“A lot of that work is both trying to map risk and also figure out what resources are in these counties in terms of beds, ICU, etc. and how that compares with expected burden,” said Becker.
The labs have worked closely with the office of the Governor of Missouri, and will soon be partnering with an NGO that advises the Africa CDC.
For Miller, the work has been an “all hands on deck scenario.”
“Everyone that works in this field pretty much knows everyone else,” Miller explained. “You work across university lines pretty much constantly in your day to day stuff. And then when something like coronavirus shows up, that just intensifies [it].”
While some researchers have drafted plans to best respond to the virus, others are attempting to trace its origins and spreading patterns. Daniel Park GS, of the Grenfell Lab in the EEB Department, has contributed to three studies completed earlier this year.
One of the studies focused on asymptomatic transition — the transmission of COVID-19 by people who do not demonstrate common symptoms, such as fever, cough, or shortness of breath. The phenomenon has garnered much attention recently, as evidence of such transmission vastly changes the validity of reported case numbers.
“There is some evidence that asymptomatic transmission is possible, but we don’t know much about it, and especially, we don’t know how asymptomatic are different from symptomatic carriers,” said Park.
“What we were interested in was given the uncertainty of asymptomatic carriers — their ability to transmit and their time scale of transmission — how this affects the epidemic estimates of the coronavirus disease,” he added.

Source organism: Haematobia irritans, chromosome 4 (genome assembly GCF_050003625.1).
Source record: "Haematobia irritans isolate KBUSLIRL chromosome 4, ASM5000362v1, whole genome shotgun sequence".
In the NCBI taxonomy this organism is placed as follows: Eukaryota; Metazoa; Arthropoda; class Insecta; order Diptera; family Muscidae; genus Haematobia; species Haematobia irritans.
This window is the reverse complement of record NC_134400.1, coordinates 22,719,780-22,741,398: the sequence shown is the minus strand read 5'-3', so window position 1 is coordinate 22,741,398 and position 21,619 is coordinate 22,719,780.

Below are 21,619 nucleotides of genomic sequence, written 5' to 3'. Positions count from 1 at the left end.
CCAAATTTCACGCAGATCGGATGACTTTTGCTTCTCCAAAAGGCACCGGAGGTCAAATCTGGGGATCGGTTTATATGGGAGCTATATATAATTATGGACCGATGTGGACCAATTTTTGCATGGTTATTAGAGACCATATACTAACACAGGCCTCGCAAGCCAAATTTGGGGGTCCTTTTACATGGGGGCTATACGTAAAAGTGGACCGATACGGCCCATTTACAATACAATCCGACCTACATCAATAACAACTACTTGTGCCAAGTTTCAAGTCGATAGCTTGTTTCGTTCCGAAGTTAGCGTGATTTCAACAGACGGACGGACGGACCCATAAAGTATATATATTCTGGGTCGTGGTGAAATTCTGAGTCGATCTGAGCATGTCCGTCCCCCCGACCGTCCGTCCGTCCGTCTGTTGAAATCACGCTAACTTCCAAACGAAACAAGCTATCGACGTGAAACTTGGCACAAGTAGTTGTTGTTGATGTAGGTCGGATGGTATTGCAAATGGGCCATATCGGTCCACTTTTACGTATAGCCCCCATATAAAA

According to Park, “everything boils down to ‘generation time,’” which is the length of time between the onset of symptoms in one individual and the onset of symptoms in an individual infected by that person.
“There are two papers that try to estimate it that came out a couple weeks ago, but before that we really didn’t have any estimates of what the generation time was like,” he explained.
Park also contributed to a study on social distancing practices in South Korea, whose seemingly successful response to COVID-19 has drawn international interest. In this study, researchers took a closer look at the potential impact of social distancing and other tactics aimed at halting the virus’ spread.
The study draft, posted in late February, examined the effectiveness of social distancing practices in cities, namely Daegu and Seoul, where they had been implemented.
“We were interested in looking at whether other factors such as such social distancing had any role in assisting suppression of the spread,” said Park. “We think that the differences in the degree in social distancing could have contributed to these differences. So at the national level, it looks like Korea is doing well, but there is a fair amount of geographical heterogeneity in the spread.”
What’s next for these researchers? More long hours, more collaboration, more grant-writing — and hopefully, more important discoveries. No matter the research, from measuring the virus’ surface stability to mapping the availability of key medical supplies, they share a common cause: to work in the nation’s service, and in the service of humanity.